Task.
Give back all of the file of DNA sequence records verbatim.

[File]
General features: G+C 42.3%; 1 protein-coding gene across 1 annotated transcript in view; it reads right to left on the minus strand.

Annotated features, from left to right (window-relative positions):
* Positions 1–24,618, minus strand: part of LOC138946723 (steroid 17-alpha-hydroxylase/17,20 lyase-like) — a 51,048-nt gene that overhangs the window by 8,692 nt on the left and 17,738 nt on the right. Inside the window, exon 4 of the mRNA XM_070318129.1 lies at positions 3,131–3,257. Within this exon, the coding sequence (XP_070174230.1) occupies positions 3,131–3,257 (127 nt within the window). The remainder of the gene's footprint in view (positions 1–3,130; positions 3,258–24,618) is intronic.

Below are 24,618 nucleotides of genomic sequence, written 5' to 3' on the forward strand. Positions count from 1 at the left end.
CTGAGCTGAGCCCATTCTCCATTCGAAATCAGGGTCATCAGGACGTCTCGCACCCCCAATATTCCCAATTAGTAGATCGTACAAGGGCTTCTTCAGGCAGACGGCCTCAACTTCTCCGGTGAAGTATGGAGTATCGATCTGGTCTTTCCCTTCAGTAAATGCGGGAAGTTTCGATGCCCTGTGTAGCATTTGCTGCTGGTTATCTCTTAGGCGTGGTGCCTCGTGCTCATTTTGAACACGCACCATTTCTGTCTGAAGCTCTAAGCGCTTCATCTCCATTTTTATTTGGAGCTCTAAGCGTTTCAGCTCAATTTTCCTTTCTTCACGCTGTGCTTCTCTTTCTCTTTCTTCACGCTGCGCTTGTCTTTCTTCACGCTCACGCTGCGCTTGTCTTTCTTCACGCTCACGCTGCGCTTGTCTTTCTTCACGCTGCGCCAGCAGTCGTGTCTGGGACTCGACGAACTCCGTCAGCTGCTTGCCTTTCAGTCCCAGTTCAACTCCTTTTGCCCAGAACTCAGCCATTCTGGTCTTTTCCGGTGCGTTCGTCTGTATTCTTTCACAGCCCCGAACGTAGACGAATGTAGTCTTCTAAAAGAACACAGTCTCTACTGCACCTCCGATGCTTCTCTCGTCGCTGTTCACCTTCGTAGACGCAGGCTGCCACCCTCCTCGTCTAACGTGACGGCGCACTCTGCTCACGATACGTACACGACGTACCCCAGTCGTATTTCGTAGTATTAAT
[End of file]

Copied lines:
General features: G+C 42.3%; 1 protein-coding gene across 1 annotated transcript in view; it reads right to left on the minus strand.

Annotated features, from left to right (window-relative positions):
* Positions 1–24,618, minus strand: part of LOC138946723 (steroid 17-alpha-hydroxylase/17,20 lyase-like) — a 51,048-nt gene that overhangs the window by 8,692 nt on the left and 17,738 nt on the right. Inside the window, exon 4 of the mRNA XM_070318129.1 lies at positions 3,131–3,257. Within this exon, the coding sequence (XP_070174230.1) occupies positions 3,131–3,257 (127 nt within the window). The remainder of the gene's footprint in view (positions 1–3,130; positions 3,258–24,618) is intronic.

Below are 24,618 nucleotides of genomic sequence, written 5' to 3' on the forward strand. Positions count from 1 at the left end.
CTGAGCTGAGCCCATTCTCCATTCGAAATCAGGGTCATCAGGACGTCTCGCACCCCCAATATTCCCAATTAGTAGATCGTACAAGGGCTTCTTCAGGCAGACGGCCTCAACTTCTCCGGTGAAGTATGGAGTATCGATCTGGTCTTTCCCTTCAGTAAATGCGGGAAGTTTCGATGCCCTGTGTAGCATTTGCTGCTGGTTATCTCTTAGGCGTGGTGCCTCGTGCTCATTTTGAACACGCACCATTTCTGTCTGAAGCTCTAAGCGCTTCATCTCCATTTTTATTTGGAGCTCTAAGCGTTTCAGCTCAATTTTCCTTTCTTCACGCTGTGCTTCTCTTTCTCTTTCTTCACGCTGCGCTTGTCTTTCTTCACGCTCACGCTGCGCTTGTCTTTCTTCACGCTCACGCTGCGCTTGTCTTTCTTCACGCTGCGCCAGCAGTCGTGTCTGGGACTCGACGAACTCCGTCAGCTGCTTGCCTTTCAGTCCCAGTTCAACTCCTTTTGCCCAGAACTCAGCCATTCTGGTCTTTTCCGGTGCGTTCGTCTGTATTCTTTCACAGCCCCGAACGTAGACGAATGTAGTCTTCTAAAAGAACACAGTCTCTACTGCACCTCCGATGCTTCTCTCGTCGCTGTTCACCTTCGTAGACGCAGGCTGCCACCCTCCTCGTCTAACGTGACGGCGCACTCTGCTCACGATACGTACACGACGTACCCCAGTCGTATTTCGTAGTATTAAT